Also on the list is Xtrackers Nifty 50 Swap ETF  (LSE:XNID), which charges 0.85%. This tracks a local Indian index, the Nifty 50. This is the only ETF providing exposure to this index. So, if an investor is looking specifically for exposure to this index, it may make sense. However, if the investor just wants Indian equity exposure, this high-fee ETF is not the best option.

Finally, there is the First Trust Emerging Markets AlphaDEX® ETF A Acc (LSE:FEMU), which charges 0.8%. The ETF tracks the Nasdaq AlphaDEX Emerging Markets Index. This is also a relatively niche index, so again, if an investor is dead set on this index, it may be justified. 

As the name suggests, the index is focused on emerging market stocks. However, it applies both a growth and value screen. For example, it screens for stocks on growth factors such as recent price appreciation, sales to price and on-year sales growth. Separately, it screens for stocks on value factors such as book value to price, cash flow to price and return on assets.

ETFs with ongoing charges higher than 0.8%

ETF Ticker Ongoing charge
Almalia Sanlam Active Shariah Glb Eq ETF AMAL 0.99
Xtrackers S&P Select Frntr Swap ETF  XSFD 0.95
L&GE Fund MSCI China A ETF CASE 0.88
EMQQ Emerging Mkts Internet&Ecomm ETFAcc EMQQ 0.86
iShares MSCI EM Islamic ETF USD Dist ISDE 0.85
Xtrackers FTSE Vietnam Swap ETF  XVTD 0.85
Xtrackers Nifty 50 Swap ETF  XNID 0.85
Xtrackers MSCI Pakistan Swap ETF  XBAK 0.85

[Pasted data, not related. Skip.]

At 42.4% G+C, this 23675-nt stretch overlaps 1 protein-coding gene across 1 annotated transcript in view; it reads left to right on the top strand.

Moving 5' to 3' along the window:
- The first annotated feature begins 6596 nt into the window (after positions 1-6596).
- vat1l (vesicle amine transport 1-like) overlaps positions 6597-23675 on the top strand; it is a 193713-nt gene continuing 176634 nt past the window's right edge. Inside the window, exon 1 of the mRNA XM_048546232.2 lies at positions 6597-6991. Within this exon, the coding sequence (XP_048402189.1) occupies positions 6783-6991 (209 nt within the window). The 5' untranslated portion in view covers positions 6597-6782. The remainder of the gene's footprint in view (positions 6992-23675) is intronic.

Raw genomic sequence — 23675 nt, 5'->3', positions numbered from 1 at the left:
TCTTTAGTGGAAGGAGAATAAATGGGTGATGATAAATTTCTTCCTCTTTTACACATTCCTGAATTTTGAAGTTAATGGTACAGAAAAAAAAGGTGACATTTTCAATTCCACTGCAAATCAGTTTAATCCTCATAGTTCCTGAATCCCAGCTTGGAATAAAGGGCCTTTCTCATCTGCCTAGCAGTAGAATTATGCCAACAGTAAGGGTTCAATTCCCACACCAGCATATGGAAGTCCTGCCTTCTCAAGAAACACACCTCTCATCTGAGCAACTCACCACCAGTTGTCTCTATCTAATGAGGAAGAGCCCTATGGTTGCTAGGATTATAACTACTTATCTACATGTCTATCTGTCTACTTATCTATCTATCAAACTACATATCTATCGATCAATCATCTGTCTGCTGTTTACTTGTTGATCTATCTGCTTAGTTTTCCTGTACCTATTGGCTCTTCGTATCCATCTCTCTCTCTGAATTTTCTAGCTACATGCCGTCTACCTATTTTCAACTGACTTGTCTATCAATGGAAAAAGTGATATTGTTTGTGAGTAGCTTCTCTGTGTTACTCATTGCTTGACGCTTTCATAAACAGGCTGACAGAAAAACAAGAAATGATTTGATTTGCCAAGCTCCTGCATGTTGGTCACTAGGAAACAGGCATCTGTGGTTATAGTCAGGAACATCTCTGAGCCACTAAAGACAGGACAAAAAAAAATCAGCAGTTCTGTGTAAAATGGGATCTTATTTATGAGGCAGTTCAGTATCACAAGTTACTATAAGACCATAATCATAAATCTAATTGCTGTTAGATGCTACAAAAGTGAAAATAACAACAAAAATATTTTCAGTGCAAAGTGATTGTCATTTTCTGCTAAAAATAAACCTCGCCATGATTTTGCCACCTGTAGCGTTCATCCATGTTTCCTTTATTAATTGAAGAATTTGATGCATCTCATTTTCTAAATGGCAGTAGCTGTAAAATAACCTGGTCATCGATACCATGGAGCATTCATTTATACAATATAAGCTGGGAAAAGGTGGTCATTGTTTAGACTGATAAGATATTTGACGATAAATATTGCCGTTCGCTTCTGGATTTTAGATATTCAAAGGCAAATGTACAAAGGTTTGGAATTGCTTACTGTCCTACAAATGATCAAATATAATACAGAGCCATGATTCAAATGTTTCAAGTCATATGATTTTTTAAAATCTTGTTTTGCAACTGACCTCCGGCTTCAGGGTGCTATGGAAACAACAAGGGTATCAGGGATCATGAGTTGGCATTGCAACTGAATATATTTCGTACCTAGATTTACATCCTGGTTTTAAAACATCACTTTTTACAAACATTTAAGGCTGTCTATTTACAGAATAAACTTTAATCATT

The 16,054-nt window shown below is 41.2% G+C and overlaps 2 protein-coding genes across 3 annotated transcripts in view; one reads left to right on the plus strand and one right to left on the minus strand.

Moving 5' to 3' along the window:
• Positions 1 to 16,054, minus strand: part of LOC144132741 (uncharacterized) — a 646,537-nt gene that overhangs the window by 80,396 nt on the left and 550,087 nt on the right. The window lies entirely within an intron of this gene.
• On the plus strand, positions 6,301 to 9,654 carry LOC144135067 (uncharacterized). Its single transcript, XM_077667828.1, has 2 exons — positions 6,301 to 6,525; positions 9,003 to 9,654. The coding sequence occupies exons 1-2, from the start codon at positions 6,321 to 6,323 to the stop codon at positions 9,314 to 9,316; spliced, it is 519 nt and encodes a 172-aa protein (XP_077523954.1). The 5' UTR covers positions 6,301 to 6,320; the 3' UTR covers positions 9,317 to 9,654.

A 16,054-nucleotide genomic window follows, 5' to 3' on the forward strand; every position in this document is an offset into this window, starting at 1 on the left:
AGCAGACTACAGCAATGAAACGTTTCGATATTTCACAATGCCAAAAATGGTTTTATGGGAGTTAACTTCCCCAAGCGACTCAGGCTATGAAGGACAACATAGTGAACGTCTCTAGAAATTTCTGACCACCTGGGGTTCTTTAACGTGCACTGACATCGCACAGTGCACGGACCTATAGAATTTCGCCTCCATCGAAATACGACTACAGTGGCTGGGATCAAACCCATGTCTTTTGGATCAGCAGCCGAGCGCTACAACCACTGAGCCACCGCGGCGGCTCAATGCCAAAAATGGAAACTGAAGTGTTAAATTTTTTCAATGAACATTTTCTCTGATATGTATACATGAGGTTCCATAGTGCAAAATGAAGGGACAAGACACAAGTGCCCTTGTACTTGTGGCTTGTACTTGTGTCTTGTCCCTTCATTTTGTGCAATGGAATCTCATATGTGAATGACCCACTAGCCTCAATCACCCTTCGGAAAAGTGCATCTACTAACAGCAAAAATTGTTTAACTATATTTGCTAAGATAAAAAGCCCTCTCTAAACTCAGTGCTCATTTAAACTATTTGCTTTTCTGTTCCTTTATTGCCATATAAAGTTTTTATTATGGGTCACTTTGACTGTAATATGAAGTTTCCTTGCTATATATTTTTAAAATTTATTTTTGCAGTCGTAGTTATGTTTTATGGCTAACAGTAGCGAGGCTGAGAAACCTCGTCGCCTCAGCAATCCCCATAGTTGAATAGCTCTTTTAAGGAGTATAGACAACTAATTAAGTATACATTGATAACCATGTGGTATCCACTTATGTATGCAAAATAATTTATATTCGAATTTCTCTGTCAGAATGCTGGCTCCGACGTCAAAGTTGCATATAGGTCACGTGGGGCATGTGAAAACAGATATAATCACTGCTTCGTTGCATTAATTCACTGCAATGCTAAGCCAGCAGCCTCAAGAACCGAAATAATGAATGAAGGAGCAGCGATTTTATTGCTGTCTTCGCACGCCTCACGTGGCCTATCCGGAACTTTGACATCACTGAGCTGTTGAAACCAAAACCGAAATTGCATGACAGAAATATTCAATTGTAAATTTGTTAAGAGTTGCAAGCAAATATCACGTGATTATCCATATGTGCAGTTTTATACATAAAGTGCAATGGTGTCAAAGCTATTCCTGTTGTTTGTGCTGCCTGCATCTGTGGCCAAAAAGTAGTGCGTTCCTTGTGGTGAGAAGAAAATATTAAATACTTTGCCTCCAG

Lyxor MSCI India ETF Acc USD INRU 0.85
Amundi IS MSCI India ETF-C USD CI2G 0.80
First Trust Em Mkts AlphaDEX® ETF A Acc FEMU 0.80
Medical Cannabis and Wellness ETF Acc CBDX 0.80
L&G ROBO Global Rbtc and Atmtn ETF ROBE 0.80

These articles are provided for information purposes only.  Occasionally, an opinion about whether to buy or sell a specific investment may be provided by third parties.  The content is not intended to be a personal recommendation to buy or sell any financial instrument or product, or to adopt any investment strategy as it is not provided based on an assessment of your investing knowledge and experience, your financial situation or your investment objectives. The value of your investments, and the income derived from them, may go down as well as up. You may not get back all the money that you invest. The investments referred to in this article may not be suitable for all investors, and if in doubt, an investor should seek advice from a qualified investment adviser.

Full performance can be found on the company or index summary page on the interactive investor website. Simply click on the company's or index name highlighted in the article.